Ronn McFarlane: The Celtic Lute (Solo Luminus)
Ronn McFarlane has been a fan of Celtic music since the 1970s. His latest album, The Celtic Lute, adds his own voice to that musical tradition by way of an instrument he fell in love with decades ago the lute.
"When you're playing the lute, the back vibrates. And so, having that vibration right there on one's chest as you're playing it's a very pleasurable, very intimate sensation."
40 years ago, Ronn McFarlane, who you might know as a longtime member of the Baltimore Consort, put down his electric guitar and picked up the lute.
"I thought that classical guitar would improve my rock playing. I had heard that it would, and I think it did. I took classical guitar lessons and found that I loved classical music, and of the classical guitar music that I played, I loved the old music most of all the Renaissance and Baroque music, most of which had originally been lute music. I eventually wanted to hear and feel what it was like to play this music on the instrument it was originally written for.
"I tried one out and found that it was extremely awkward. This rounded back felt completely unnatural to me. But I loved it and I kept playing. I kept at it. And it just began to feel like a natural extension of my body after a while."
Ronn McFarlane's new solo recording is titled The Celtic Lute. On this release, he's playing a Baroque lute.
"On this new album, which is Scottish and Irish music mainly from the 17th and 18th century, I'm playing a lute from that same time period. So, I have 13 courses of strings which means 24 strings altogether a single treble and a single second string. Then all the rest are either in unison pairs or octave pairs in the bass.
"The idea of having so many strings was actually to try to make the lute easier that is, easier for the left hand to play because all these bass notes could then be played on open strings and not stopped with the left hand. So, it's not truly easier, but it is different, and it gives you a lot of ringing a sort of almost a harp-like quality that allows strings to ring through one another in a way that earlier lutes could not."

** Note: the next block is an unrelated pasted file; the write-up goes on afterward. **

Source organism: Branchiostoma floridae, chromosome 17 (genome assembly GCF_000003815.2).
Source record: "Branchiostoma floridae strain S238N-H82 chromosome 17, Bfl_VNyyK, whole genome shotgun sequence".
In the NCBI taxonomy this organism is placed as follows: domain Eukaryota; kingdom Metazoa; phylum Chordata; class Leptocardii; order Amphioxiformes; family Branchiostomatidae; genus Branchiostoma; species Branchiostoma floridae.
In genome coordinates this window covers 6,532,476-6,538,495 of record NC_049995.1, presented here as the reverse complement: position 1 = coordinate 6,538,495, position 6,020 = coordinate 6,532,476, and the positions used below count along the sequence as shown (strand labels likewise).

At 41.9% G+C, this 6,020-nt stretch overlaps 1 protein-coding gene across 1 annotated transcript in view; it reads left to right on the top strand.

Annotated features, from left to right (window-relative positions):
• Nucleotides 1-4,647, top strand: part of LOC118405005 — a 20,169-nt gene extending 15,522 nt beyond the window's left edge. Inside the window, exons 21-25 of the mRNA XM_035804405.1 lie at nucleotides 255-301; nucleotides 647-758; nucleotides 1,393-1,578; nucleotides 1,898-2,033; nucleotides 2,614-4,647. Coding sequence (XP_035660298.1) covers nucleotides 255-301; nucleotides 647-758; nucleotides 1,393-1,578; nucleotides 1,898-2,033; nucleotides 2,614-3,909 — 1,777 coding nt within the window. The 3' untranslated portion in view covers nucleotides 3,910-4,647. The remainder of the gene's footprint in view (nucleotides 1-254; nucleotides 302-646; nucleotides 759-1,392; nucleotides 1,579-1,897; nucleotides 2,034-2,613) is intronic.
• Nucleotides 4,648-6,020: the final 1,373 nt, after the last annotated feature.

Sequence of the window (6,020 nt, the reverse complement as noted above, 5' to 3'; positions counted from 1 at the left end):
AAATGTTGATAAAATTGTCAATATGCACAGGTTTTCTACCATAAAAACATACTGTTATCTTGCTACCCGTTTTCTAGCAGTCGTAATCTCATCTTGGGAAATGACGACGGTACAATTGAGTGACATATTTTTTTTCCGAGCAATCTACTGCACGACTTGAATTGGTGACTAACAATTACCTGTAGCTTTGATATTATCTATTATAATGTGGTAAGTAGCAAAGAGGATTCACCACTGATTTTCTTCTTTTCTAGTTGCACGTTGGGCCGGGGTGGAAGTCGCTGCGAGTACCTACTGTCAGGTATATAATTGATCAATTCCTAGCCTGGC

It's interesting that you refer to this harp-like quality because many of the pieces on this recording were written by a famed Irish harper, and as I was listening to them I was thinking, "Wow! It sounds like you're playing the harp."
"I think so too. And I was delighted and a little surprised at how easily and naturally Turlough O'Carolan's harp music fit on the baroque lute. In fact, I rarely even had to change keys from O'Carolan's original keys, and it just felt like a natural fit. I was absolutely delighted by that, because I've loved his music for many years, but had not tried it tried it out on the lute until pretty recently."
Is there a piece on this recording that turned out maybe better than you anticipated once you sat down and worked on the arrangement?
"Yes actually. Sheebeg and Sheemore, which is one of O'Carolan's more famous tunes did turn out really well and it was one of the early ones that I tried out. Maybe that one gave me the courage to try out more and more of O'Carolan's pieces because it did turn out especially well and fits well under the fingers."
What is a traditional Irish slip jig?
"Oh, a slip jig is a jig in 9/8 time and I believe it has its own separate choreography though I don't know literally how to dance it. But it has very much the jig feel but in 9/8 time and so that creates a kind of a rolling quality. Pieces on this album that are slip jigs would be The Butterfly, The Kid on the Mountain, Hey My Nanny and one called Guzzle Together."
Ronn McFarlane getting in touch with his own Gaelic roots, on his brand-new recording, The Celtic Lute.
To hear the rest of my conversation, click on the extended interview above, or download the extended podcast on iTunes or wherever you get your podcasts.
ResourcesRonn McFarlane (official site)
The Celtic Lute (Amazon)